Well you’ve obviously never been in an argument with my wife, then.

“I don’t believe in the no-win scenario.” Captain James T. Kirk

Who should conservatives be: Captain Kirk or John Galt? Duane Lester’s asking that question over at All American Blogger. James T. Kirk — the brash young Starfleet officer who became a brash old Starfleet officer who refuses to accept defeat no matter the odds. John Galt — the scientific and capitalist genius whose strategy for defeating socialism smacks of doing just that: accepting defeat, if only temporarily.

Duane writes:

Captain Kirk then attacked his challenges head on, often risking his own life to achieve victory.

John Galt, the hero in Ayn Rand’s “Atlas Shrugged,” looked at his own no-win scenario and took a different approach. With not only his company, but his country, rushing towards collectivism, he felt the total collapse of the nation was inevitable. So he quit. He went on strike.

And he took the best of the best with him. One by one he talked the heads of industry into disappearing, leaving the looters to search for another mine to strip.

It would be like Kirk leaving the Enterprise and taking Spock, McCoy and Scotty.

Duane’s got a larger point about whether conservatives are, in fact, facing a no-win scenario today. Not politically, maybe, but ideologically: has the reactor of collectivism reached critical mass? Is it even possible to advance the causes of individual and economic liberty anymore?

Whatever your answer is, what will you do next? Duane writes:

…(Galt) felt the total collapse of the nation was inevitable. So he quit. He went on strike.

…Galt felt what he was facing could not be stopped. So he chose to speed it along its path and pick up the pieces after it collapsed.

Kirk fights. Galt walks.

To digress a little, I’d suggest that both (fictional) men are, in fact, doing the same thing: fighting. They’re just using different tactics in response to the situations in front of them.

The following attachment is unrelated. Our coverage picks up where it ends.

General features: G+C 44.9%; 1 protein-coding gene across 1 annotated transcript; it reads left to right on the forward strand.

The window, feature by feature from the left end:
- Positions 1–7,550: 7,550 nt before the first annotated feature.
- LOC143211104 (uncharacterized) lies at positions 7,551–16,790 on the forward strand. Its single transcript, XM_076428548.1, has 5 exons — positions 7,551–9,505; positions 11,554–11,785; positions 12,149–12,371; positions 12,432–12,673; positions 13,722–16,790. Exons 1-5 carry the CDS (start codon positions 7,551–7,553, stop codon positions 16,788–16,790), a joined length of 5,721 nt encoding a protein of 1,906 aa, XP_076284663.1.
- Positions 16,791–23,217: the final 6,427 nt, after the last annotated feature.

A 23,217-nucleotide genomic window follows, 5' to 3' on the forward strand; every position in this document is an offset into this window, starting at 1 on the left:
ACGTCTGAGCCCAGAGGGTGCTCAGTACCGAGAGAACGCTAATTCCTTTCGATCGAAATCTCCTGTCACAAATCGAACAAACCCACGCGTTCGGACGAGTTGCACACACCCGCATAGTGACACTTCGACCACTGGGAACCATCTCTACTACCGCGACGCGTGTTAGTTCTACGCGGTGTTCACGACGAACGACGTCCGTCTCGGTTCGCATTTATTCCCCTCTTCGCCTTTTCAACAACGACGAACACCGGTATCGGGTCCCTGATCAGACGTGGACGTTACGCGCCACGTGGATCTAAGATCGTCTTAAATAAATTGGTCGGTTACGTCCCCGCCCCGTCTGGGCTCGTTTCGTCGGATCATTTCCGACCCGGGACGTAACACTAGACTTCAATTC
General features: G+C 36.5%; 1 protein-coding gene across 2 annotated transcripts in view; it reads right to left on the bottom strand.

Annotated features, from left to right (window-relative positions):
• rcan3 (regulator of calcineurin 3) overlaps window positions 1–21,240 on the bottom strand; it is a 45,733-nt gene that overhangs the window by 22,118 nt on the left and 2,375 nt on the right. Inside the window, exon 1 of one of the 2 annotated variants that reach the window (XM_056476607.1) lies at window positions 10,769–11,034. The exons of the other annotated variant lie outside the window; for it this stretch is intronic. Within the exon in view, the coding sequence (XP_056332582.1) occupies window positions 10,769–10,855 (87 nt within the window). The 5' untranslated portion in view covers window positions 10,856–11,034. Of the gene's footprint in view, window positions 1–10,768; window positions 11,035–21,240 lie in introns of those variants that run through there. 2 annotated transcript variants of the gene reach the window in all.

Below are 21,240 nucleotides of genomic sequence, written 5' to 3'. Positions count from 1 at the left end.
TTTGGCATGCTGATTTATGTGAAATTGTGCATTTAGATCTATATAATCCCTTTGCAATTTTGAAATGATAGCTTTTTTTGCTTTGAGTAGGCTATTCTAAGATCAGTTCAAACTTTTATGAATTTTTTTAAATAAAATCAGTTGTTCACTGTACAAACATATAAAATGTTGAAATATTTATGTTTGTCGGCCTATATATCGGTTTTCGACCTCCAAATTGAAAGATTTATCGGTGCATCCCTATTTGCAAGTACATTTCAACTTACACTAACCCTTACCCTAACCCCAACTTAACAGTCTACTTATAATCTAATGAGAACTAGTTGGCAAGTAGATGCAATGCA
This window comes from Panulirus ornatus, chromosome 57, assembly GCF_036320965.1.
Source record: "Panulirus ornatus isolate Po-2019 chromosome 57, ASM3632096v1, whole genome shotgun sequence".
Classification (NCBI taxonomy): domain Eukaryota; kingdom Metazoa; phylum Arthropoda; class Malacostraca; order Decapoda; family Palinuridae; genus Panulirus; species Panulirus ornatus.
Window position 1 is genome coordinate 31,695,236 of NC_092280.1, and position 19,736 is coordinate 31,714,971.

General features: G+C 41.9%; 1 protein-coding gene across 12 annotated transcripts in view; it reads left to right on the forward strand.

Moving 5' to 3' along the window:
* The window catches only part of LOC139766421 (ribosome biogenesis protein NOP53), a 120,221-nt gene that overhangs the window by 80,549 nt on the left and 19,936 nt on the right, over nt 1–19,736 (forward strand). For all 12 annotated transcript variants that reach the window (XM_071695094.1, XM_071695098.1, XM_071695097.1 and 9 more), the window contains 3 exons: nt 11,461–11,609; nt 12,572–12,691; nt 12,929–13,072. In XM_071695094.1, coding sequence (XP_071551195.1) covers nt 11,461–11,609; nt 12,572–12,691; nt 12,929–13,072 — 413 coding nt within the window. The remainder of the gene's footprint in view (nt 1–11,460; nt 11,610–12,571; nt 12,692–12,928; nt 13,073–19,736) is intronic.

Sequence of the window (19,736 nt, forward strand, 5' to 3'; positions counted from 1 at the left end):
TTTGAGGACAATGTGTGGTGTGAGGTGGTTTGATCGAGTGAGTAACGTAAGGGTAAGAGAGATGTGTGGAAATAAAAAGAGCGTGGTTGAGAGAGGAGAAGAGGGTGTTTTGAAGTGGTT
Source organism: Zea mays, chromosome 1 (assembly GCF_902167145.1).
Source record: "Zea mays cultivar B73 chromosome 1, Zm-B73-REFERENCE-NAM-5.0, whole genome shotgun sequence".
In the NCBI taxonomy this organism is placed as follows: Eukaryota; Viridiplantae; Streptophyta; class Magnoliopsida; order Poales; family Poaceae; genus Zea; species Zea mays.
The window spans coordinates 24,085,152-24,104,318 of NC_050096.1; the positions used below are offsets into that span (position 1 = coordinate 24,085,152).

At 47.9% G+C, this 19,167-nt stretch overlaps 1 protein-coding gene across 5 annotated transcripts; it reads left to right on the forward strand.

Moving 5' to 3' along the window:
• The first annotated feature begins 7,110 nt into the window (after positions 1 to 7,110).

For example, remember those really bad floods we had along the Mississippi back in 1993? Over a thousand levees between Minnesota and Missouri failed. Seventy thousand people displaced. Twelve thousand acres of farmland ruined.

All along the river, for hundreds of miles, local communities fought against the flood, and one by one they failed to hold it back.

The question came up: should we be fighting to save every community along the river? Or should we purposely allow a few to be swallowed up — purposely lose those areas; maybe even help the flood along, somehow — in order to lessen the pressure downriver?

Sacrifice a few to save more, or fight for them all and probably lose them all?

It’s like a battlefield commander letting the enemy advance into friendly territory, because there’s a better battlefield behind you. A tactical retreat now gives you a better chance of ultimate victory later.

That’s what Galt was doing. Not quitting. Not walking. He simply shifted tactics: rather than continue to fight a rearguard action, he let the looters advance so far that they could no longer hold what they had, and then he counterattacked.

Problem being, society really had to crumble in order for his tactics to work. If that was going to work, North Korea would have changed governments a long time ago. Yeah, okay, so China’s helping them out. Still. The point is: there’s no Galt’s Gulch. Society crumbles, we all have to live in it. Society gets more socialist, we all have to live in it.

So. While the pseudo-utopianism of the Star Trek universe hardly seems the place for an economic libertarian to find inspiration (especially compared to “Atlas Shrugged”), let’s take Kirk over Galt.

It’s…um…more realistic.

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